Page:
With tax season in full swing, it looks like it’s not just tax professionals who are keeping busy… Those professional scammers are bustling, too.
There are a few scams making the rounds these days. Here are a few to keep an eye out for:
1. Today, the Internal Revenue Service warned taxpayers to be on the lookout for a new email phishing scam. In the scam, the taxpayer receives an email which appears to be from the IRS Taxpayer Advocate Service and includes a bogus case number.
According to IRS, the fake emails may include the following message:
Your reported 2013 income is flagged for review due to a document processing error. Your case has been forwarded to the Taxpayer Advocate Service for resolution assistance. To avoid delays processing your 2013 filing contact the Taxpayer Advocate Service for resolution assistance.
The taxpayer is then instructed to click on links for more information or to “review reported income.” Those links are not legitimate and instead lead to web pages that allow the scammers to request personal information.
You should remember that the Taxpayer Advocate Service is legitimate and helps taxpayers resolve federal tax issues. However, the TAS, along with the rest of IRS, does not initiate contact with taxpayers by email, texting or social media.
2. Last week, the Treasury Inspector General for Taxpayer Administration (TIGTA) issued a warning to taxpayers to be on alert for a scam involving fraudulent calls from scammers posing as IRS representatives. J. Russell George, the Inspector General, called the scam “the largest scam of its kind that we have ever seen” and said that TIGTA has received more than 20,000 reports of bogus contacts with taxpayers paying over more than $1 million to the scammers.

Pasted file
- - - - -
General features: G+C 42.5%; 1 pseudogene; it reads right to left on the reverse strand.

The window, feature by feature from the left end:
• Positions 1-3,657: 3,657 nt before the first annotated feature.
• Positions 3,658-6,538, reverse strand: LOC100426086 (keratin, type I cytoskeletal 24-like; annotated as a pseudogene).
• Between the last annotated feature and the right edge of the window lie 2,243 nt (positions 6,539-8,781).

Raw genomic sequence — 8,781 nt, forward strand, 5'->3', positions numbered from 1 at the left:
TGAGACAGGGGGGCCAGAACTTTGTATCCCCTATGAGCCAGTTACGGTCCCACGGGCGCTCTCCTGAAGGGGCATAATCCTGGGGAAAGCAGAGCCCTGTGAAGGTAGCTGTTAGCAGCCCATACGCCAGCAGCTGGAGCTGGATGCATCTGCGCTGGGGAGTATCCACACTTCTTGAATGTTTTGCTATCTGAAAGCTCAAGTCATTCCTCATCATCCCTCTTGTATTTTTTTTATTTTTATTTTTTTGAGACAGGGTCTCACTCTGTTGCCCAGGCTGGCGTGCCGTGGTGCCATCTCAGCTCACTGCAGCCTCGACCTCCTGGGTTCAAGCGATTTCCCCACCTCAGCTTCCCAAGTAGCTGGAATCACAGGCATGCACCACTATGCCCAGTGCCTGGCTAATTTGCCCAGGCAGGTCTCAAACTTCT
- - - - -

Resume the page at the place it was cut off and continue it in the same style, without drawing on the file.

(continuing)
In the scam, callers posing as IRS representatives contact taxpayers by phone, claiming that they owe money to the IRS. Taxpayers are told that they must pay the balance promptly using a pre-loaded debit card or wire transfer or be subject to punishment, including arrest, deportation or suspension of a business or driver’s license. Of course, it really isn’t the IRS calling. The IRS doesn’t generally initiate contact by phone, will not use abusive language or threaten arrest, will not ask for payment using a pre-paid debit card or wire transfer and will never ask for a credit card number over the phone.
3. Yet another scam started making the rounds this week, this one targeting non-resident aliens. In the scam, which is a variation on a scam reported over 10 years ago (downloads as a pdf), taxpayers receive an email with the subject “NEW YEAR-NON-RESIDENT ALIEN TAX EXEMPTION UPDATE” claiming to be from the Internal Revenue Service.
The email advises that IRS records “indicate that you are a non-resident alien” – in the case of the email that had been forwarded to me, there was some truth to that statement, making the scam even scarier.
Talk to any CPA or reputable tax preparer to localize.
“The scammers are getting more daring,” warns Houston CPA and IRS expert Joe Mastriano. “Impersonating the IRS is a federal crime, but the crooks don’t care. If you send out enough emails and make enough phone calls, you’re going to find victims.”
Joe is a client who can talk about how these scams work and can introduce you to victims:
Joe Mastriano, CPA
CPA and IRS Problem specialist
Joe is also available for Skype interviews.
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